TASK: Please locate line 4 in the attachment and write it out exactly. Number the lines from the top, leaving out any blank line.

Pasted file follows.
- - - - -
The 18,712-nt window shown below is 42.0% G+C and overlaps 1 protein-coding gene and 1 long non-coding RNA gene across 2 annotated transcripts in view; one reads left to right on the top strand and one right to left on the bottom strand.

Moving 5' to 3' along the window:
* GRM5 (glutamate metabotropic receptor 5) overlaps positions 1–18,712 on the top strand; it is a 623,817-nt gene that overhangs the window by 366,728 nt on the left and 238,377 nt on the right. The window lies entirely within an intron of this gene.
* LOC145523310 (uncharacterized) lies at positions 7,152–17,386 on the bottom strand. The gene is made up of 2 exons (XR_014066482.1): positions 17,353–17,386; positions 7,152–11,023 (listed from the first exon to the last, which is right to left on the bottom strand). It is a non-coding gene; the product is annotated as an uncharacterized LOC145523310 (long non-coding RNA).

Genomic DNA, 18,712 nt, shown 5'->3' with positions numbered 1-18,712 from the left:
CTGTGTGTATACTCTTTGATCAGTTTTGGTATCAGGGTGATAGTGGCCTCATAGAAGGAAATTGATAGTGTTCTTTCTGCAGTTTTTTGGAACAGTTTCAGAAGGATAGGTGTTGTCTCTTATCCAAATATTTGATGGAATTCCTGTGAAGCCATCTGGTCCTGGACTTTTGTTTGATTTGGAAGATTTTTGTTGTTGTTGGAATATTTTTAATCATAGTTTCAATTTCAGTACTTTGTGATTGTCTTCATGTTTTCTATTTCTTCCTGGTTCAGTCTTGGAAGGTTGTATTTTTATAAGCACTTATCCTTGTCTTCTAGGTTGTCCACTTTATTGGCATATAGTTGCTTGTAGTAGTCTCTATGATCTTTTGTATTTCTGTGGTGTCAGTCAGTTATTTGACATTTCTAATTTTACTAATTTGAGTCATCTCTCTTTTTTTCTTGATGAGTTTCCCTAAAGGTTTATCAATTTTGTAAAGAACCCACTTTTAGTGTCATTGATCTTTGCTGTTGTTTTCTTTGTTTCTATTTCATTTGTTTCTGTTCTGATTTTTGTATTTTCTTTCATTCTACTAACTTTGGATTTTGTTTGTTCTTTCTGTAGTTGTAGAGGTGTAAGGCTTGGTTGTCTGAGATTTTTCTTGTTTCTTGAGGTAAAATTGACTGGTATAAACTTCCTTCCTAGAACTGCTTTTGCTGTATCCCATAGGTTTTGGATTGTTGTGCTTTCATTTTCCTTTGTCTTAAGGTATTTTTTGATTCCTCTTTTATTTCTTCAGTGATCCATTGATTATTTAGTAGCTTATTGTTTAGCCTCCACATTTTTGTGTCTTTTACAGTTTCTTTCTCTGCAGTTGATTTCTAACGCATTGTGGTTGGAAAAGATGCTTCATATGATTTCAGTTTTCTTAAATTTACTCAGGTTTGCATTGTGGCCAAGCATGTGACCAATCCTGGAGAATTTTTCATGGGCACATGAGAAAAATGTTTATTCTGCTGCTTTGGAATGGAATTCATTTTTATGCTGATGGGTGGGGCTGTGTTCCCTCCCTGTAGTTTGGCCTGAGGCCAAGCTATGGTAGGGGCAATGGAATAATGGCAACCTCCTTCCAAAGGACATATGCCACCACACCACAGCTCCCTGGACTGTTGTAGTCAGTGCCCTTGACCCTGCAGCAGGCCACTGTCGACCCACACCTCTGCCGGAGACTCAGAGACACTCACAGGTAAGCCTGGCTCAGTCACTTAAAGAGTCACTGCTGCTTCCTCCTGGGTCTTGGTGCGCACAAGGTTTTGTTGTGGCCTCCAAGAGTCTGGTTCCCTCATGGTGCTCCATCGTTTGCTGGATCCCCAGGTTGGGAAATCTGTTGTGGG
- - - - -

* LOC145523310 (uncharacterized) lies at positions 7,152–17,386 on the bottom strand. The gene is made up of 2 exons (XR_014066482.1): positions 17,353–17,386; positions 7,152–11,023 (listed from the first exon to the last, which is right to left on the bottom strand). It is a non-coding gene; the product is annotated as an uncharacterized LOC145523310 (long non-coding RNA).